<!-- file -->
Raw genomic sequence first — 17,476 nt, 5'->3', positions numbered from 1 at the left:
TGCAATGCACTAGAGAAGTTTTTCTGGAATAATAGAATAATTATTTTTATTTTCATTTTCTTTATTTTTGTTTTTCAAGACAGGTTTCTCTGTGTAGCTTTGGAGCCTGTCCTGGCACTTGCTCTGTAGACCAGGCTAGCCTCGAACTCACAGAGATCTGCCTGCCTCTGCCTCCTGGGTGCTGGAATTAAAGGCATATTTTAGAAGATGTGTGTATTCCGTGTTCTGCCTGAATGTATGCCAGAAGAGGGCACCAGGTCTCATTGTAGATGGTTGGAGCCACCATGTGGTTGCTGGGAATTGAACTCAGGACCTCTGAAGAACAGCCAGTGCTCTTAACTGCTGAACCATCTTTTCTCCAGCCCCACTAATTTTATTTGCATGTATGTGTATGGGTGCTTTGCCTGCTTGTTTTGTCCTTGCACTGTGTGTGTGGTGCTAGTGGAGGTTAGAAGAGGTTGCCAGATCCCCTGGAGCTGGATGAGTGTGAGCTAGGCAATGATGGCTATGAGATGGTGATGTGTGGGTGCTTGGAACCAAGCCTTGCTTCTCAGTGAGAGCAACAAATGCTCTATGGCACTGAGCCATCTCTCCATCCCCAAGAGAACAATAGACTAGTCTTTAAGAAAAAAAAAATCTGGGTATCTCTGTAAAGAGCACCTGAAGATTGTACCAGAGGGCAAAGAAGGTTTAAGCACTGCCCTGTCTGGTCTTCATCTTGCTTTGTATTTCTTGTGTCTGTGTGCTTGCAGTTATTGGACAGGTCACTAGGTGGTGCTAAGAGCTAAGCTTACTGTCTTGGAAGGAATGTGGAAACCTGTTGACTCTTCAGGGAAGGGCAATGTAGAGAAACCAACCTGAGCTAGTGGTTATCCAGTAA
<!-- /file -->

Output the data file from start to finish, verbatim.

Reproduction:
Raw genomic sequence first — 17,476 nt, 5'->3', positions numbered from 1 at the left:
TGCAATGCACTAGAGAAGTTTTTCTGGAATAATAGAATAATTATTTTTATTTTCATTTTCTTTATTTTTGTTTTTCAAGACAGGTTTCTCTGTGTAGCTTTGGAGCCTGTCCTGGCACTTGCTCTGTAGACCAGGCTAGCCTCGAACTCACAGAGATCTGCCTGCCTCTGCCTCCTGGGTGCTGGAATTAAAGGCATATTTTAGAAGATGTGTGTATTCCGTGTTCTGCCTGAATGTATGCCAGAAGAGGGCACCAGGTCTCATTGTAGATGGTTGGAGCCACCATGTGGTTGCTGGGAATTGAACTCAGGACCTCTGAAGAACAGCCAGTGCTCTTAACTGCTGAACCATCTTTTCTCCAGCCCCACTAATTTTATTTGCATGTATGTGTATGGGTGCTTTGCCTGCTTGTTTTGTCCTTGCACTGTGTGTGTGGTGCTAGTGGAGGTTAGAAGAGGTTGCCAGATCCCCTGGAGCTGGATGAGTGTGAGCTAGGCAATGATGGCTATGAGATGGTGATGTGTGGGTGCTTGGAACCAAGCCTTGCTTCTCAGTGAGAGCAACAAATGCTCTATGGCACTGAGCCATCTCTCCATCCCCAAGAGAACAATAGACTAGTCTTTAAGAAAAAAAAAATCTGGGTATCTCTGTAAAGAGCACCTGAAGATTGTACCAGAGGGCAAAGAAGGTTTAAGCACTGCCCTGTCTGGTCTTCATCTTGCTTTGTATTTCTTGTGTCTGTGTGCTTGCAGTTATTGGACAGGTCACTAGGTGGTGCTAAGAGCTAAGCTTACTGTCTTGGAAGGAATGTGGAAACCTGTTGACTCTTCAGGGAAGGGCAATGTAGAGAAACCAACCTGAGCTAGTGGTTATCCAGTAA